Photo courtesy of Meghan Gianni-Bradford
Meghan Gianni-Bradford is home after being stuck in Honduras
by Jim McGrath, recruit757
For Smithfield resident Meghan Gianni-Bradford, the opportunities presented to her by the AFE Team USA All-Stars have been too good to pass up. The organization, which promotes football through community service and by sending men’s and women’s American teams to play games and tournaments in other countries, had agreed to play in the American Women’s Bowl in Tegucigalpa, Honduras, and offered Gianni-Bradford, an up and coming tight end and receiver, a chance to play at the international level.
The Newport News Shipbuilding employee took great pride in making the trip. She had played with local teams, but joined the AFE squad last July, and was part of the team that played against a squad from Mexico in Cancun last December. Still, any opportunity to join her new team and represent her country was an honor, and as she told recruit757 on Saturday, “It was extremely selective to get on the national team.”
The AFE All-Stars team arrived early, on March 11, and spent some time practicing for the games, as well as volunteering their collective time for various forms of service in the Tegucigalpa region. The first two days of the tournament went well as the US squad won its first three games, against Mexico, Costa Rica, and host Honduras,. However, on the third day, and with news of the Coronavirus making its way to the Western Hemisphere and points south, the decision was made to suspend the tournament before its conclusion.
However, the evening before the team was to head to the airport to fly home, Honduran officials made a second decision – this one to close its country’s borders for at least seven days, and shut off all forms of travel, essentially stranding the American team at their hotel without enough food, money, and in some cases, medicine, to last the duration of the suddenly extended visit.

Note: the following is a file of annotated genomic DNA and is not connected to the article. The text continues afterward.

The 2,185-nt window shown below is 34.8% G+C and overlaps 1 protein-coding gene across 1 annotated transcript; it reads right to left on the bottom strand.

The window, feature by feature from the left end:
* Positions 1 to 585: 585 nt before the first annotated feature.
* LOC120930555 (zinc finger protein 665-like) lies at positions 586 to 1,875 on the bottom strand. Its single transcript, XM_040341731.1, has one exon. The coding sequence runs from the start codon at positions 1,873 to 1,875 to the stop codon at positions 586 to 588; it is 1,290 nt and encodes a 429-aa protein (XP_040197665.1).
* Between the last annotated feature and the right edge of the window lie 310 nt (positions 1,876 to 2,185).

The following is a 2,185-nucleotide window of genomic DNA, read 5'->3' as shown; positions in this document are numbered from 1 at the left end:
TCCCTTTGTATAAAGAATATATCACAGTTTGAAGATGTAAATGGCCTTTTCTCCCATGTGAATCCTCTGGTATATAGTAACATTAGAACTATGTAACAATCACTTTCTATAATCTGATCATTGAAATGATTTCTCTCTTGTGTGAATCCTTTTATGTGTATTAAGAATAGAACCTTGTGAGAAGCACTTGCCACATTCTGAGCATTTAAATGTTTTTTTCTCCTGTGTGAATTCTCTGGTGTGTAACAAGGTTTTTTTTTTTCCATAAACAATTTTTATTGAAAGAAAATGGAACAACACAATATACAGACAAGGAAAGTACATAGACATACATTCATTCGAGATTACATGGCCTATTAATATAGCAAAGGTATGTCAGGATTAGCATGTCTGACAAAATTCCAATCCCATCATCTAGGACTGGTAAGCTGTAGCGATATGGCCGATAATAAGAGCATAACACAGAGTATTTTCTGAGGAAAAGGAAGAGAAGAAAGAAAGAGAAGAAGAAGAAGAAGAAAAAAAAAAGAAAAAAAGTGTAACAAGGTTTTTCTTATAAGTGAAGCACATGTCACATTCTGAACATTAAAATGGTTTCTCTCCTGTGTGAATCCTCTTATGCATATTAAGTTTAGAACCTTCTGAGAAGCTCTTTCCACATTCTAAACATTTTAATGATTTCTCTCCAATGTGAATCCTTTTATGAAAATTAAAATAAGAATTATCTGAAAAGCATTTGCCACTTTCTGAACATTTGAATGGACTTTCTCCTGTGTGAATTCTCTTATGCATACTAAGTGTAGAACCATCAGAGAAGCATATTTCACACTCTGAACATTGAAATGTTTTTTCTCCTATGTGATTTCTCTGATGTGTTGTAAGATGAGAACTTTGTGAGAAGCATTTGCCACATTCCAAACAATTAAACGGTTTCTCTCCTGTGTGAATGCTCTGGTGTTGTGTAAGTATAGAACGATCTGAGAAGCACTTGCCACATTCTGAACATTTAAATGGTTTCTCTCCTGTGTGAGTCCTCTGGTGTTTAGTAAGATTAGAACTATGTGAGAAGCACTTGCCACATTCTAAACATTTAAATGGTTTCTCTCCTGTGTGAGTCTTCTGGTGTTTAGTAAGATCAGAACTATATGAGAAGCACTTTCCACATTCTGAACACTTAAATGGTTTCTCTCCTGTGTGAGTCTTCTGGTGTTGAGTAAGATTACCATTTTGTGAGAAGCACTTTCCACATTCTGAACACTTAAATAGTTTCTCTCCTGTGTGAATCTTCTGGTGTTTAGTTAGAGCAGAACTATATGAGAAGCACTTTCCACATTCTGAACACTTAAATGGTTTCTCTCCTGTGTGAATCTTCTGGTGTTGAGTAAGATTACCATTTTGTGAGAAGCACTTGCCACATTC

Said Linda Gianni, Meghan’s mother (both of her parents made the trip), who was with the contingent of 55 players, coaches and staff in Honduras, “We learned the night before from social media and our Honduras team representative that the borders were being closed in five hours.” Gianni added that even days later, the team had received no notifications from the State Department regarding the border closing, even though they had signed up for the State Department’s notifications for Honduras through their STEP program.
There was another, more pressing problem, that being the availability of food and supplies for the group of 55. They were left in a hotel with only a handful of other patrons, according to Sandy Glossenger, operations manager for American Football Events, and wife of head coach Dale Glossenger. The hotel offered limited types of food, which it had recently cut further in an effort to conserve. Their stay and meals were discounted, though they were still expected to pay, she said.
“It gets to be a scary situation because we don’t know how many days it will last,” Dale Glossenger told the Chicago Tribune.
The hotel did set up a room for them to watch movies together, and one of the players, a fitness trainer by day, led them through workouts.
In a social media post, Linda further explained the arrangements.